What is India Nuclear Program, Pokhran Nuclear test, Nuclear energy

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India being a peace loving country promotes civilian use of nuclear technology and has devised a strategy to tap this energy source for developmental purposes. Thus, India’s peaceful ways of using nuclear energy is termed as Indian Civil Nuclear Strategy. Since our Independence our first Prime Minister Pt Nehru took very vocal stand against nuclear weapons but being aware of its utility, modernist Nehru asserted for its use in national development.

process where Nuclear energy is the energy which is derived from any radioactive material. It can be derived through two processes i.e. nuclear fission and nuclear fusion. Nuclear fission is a process where the nucleus of a radioactive element breaks down and energy is released and on the other hand, Nuclear fusion is the two elements combine to release energy. The former is a controllable process and is used in civil nuclear energy. The latter is a process which is difficult to control but produces enormous amount of energy. The nuclear fusion process takes place in the Sun and provides continuous energy to it.

Beginning of Nuclear Programme in India

India’s journey in the field of nuclear energy began with the formation of Department of Atomic Energy in 1954. The aim of Nuclear programme of India was to harness nuclear resources for peaceful purposes. Under the Nuclear Energy Programme of India, an agreement was signed with USA to setup India’s first Nuclear Power Station in 1963 at Tarapore in the state of Maharashtra. Tarapore marked the beginning of India’s nuclear power development.

As an effort to promote nuclear energy, another agreement was signed with Soviet Union to setup another nuclear plant at Kudankulam in 1988. In the earlier stages, electricity generation was the primary focus of the India’s nuclear energy programme. From the beginning, India’s nuclear energy programme paid priority and attention to indigenous nuclear energy production. India’s nuclear weapon program was later started with the Pokhran I and Pokhran II tests.

For the nuclear energy, the design, development and manufacturing responsibility for power plant equipments were taken up by Indian industries on their own. Companies such as BHEL, L&T, Godrej industries took major responsibilities for supply

Pokhran Nuclear Tests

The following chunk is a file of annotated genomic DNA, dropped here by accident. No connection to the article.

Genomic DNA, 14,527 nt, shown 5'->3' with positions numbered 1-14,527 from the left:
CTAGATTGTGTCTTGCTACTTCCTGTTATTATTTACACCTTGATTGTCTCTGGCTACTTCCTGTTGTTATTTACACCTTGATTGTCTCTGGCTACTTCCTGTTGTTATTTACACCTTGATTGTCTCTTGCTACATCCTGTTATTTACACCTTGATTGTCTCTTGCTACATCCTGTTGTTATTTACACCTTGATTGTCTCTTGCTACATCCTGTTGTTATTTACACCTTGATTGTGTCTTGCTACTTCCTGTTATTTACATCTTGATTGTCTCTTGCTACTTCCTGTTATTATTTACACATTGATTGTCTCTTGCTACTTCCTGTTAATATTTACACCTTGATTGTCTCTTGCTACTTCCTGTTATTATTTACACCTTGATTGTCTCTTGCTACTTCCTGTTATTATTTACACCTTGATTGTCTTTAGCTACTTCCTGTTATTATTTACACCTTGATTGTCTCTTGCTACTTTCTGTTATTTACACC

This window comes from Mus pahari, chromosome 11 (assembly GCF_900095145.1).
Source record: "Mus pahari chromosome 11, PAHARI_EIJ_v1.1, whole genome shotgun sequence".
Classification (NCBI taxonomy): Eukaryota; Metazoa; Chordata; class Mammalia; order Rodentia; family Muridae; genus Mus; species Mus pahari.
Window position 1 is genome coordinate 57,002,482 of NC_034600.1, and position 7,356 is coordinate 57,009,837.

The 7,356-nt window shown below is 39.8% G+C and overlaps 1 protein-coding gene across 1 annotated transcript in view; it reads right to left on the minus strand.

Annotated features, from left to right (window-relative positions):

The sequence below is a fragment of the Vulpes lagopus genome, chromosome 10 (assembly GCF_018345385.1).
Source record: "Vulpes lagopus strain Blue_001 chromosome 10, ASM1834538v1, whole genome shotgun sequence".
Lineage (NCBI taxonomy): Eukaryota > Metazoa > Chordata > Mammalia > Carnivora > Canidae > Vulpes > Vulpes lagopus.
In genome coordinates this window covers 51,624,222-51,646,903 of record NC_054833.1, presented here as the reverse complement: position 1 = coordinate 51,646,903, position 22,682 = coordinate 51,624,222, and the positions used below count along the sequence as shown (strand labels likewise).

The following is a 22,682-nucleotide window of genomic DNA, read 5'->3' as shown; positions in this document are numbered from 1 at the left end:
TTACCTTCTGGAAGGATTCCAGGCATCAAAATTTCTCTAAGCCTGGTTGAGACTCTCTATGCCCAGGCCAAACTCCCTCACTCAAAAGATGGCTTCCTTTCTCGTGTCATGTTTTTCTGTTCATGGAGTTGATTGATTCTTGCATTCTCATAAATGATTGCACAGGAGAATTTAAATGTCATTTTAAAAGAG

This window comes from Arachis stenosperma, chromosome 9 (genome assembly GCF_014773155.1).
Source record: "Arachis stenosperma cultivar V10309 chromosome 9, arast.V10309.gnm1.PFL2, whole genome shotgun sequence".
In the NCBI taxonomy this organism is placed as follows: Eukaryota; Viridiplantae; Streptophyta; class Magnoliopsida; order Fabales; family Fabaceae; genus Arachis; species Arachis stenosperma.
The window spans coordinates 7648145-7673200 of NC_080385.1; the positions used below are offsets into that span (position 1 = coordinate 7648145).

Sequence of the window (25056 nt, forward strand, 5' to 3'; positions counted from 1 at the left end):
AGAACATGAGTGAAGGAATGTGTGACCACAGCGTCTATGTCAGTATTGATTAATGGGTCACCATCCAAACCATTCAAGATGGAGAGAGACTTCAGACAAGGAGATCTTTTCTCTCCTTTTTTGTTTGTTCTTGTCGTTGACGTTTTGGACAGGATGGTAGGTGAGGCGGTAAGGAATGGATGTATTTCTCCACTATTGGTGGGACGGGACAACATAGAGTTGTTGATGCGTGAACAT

The year 1974 marked a watershed in India’s Nuclear Development Programme. India conducted its first nuclear detonation on 18th May, 1974 in Pokhran Range, Rajasthan. Pokhran I, coded as ‘the Smiling Buddha’, scripted our nation’s name in the list of nuclear weapon possessing countries. This was also the first confirmed nuclear test by a nation outside the five permanent members of the United Nations Security Council. The soils and sacredness of the Rajasthan once again experienced a nuclear test in 1998. It was Pokhran II which earned pride and fear from world nations. It consisted of five detonations, of which, the first was a fusion bomb and the remaining four were fission bombs. These nuclear tests resulted in a variety of sanctions against India by a number of major countries, including Japan and the United States,

Agencies for Nuclear Programme in India

India’s two giant scientific establishments, the Department of Atomic Energy (DAE) and the Defense Research Development Organisation (DRDO) began to synergise their strength. By 1989, India refined its ability to drop nuclear bombs using combat aircraft. By the time, the 1995 tests started, the DRDO and the atomic energy team had made major changes in the bomb. The weight was reduced considerably and the yield was increased. Elaborate safety packages for delivery had been taken care of. Missiles were also developed as delivery vehicles. The first nuclear power plant was installed in 1969 in Tarapur, Maharashtra with two units of 160 MW each. At present, there are 21 nuclear power plants operational in India. By 2050, India aims to supply 25% of electricity from nuclear sources.